I am completing a PhD in the Department of Sociology and Anthropology. I am currently working on a collaborative and activist ethnography that explores the differing forms of grassroots and family-based resistance put forth to end gendered colonial violence in Canada. Alongside my studies, I have been involved in anti-violence activism for over 10 years. I have participated in different types of student organizing inside and outside of my academic department. I’ve been a long-time member of the Sociology and Anthropology Graduate Student Caucus; I am currently involved in the GSA’s Political Action Committee; and in 2017, I helped to pilot a self-care, collective care, and wellness mentorship program.
As a long-time member of the Carleton community, I care deeply about graduate students’ well-being. If elected to the graduate faculty board, I seek to hold the administration accountable to the various needs of the diverse graduate student body. More specifically, I plan to challenge “one-size-fits-all” milestones and deadlines for grad students; push for stronger mental health initiatives; combat the invisibilization and lack of support for part-time and senior level MA and PhD students; and shed light on institutional inequalities that impact the success of graduate students on this campus.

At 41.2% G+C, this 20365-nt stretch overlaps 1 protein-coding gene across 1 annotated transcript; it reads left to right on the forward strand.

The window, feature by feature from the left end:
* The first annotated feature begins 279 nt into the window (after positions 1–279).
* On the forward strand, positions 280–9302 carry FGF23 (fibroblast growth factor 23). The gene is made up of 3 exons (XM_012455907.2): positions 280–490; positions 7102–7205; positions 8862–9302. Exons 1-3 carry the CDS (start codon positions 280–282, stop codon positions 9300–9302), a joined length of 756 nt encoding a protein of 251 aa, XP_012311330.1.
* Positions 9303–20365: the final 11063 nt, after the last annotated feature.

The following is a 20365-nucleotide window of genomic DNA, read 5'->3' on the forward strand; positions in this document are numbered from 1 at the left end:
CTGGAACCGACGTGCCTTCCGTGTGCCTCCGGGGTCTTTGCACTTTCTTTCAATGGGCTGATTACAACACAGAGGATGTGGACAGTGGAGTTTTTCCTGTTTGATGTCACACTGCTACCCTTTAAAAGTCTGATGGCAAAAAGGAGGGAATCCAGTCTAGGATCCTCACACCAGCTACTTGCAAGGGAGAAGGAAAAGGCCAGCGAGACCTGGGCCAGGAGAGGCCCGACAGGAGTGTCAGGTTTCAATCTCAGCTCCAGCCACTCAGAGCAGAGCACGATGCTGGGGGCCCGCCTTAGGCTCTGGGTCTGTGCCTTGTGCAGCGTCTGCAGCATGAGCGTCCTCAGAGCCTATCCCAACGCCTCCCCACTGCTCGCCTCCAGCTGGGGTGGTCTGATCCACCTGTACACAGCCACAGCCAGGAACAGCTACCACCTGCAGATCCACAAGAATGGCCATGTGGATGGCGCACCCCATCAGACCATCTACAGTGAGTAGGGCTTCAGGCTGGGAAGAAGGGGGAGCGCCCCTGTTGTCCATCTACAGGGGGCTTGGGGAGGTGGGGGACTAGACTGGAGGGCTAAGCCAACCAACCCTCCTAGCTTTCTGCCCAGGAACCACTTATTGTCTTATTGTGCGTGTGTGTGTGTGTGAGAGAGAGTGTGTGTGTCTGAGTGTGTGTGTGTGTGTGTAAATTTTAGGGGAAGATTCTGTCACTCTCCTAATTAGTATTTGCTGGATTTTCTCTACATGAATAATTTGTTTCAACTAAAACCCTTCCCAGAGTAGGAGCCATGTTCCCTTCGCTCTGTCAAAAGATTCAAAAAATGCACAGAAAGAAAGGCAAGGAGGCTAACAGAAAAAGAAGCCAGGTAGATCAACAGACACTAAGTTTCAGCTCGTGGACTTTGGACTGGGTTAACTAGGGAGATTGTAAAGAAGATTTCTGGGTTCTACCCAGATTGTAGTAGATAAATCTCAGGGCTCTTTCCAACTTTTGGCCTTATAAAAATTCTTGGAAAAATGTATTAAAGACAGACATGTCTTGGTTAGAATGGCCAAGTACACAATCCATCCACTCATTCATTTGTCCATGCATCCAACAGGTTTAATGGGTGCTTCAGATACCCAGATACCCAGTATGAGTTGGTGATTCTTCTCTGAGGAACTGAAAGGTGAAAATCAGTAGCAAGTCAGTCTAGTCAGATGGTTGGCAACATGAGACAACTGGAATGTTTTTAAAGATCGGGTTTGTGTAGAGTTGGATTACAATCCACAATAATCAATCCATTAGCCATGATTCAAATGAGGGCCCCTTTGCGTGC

The Carleton University Student Emergency Response Team (CUSERT) is Carleton University’s emergency medical response service. Working under the Department of University Safety, CUSERT provides on-call coverage for the Carleton campus 24/7 during the academic year. CUSERT responders are highly trained student volunteers (both undergraduate and graduate) who provide advanced first aid and good quality pre-hospital care. Responders are certified at the Canadian Red Cross level of First Responder, and are also trained in Mental Health First Aid. CUSERT responds to all individuals on campus, including undergraduate/graduate students, staff, faculty, and visitors. As the City of Ottawa has been experiencing resource problems with its emergency medical service, CUSERT plays a vital role in supporting and supplementing the city’s ambulance system. Not only does CUSERT reduce the need for city ambulances and paramedics to attend to calls at Carleton, but it is also able to attend to calls with lower response times, and greater reliability to patients. Since CUSERT originally operated as a club, it continues to be funded entirely through a small undergraduate student levy. Due to an increasing campus population, CUSERT had experienced increased call volumes, which comes with additional costs in various areas including training, equipment, and other resources. Furthermore, CUSERT is actively expanding its scope of practice in order to provide better care. As such, CUSERT is seeking a modest student levy from graduate students, in line with that of the undergraduate body, to help continue its operations smoothly and effectively. The funds from this levy will help CUSERT’s increasing operating costs that result from a growing student population and increased call volumes, as well as its expanding scope of practice.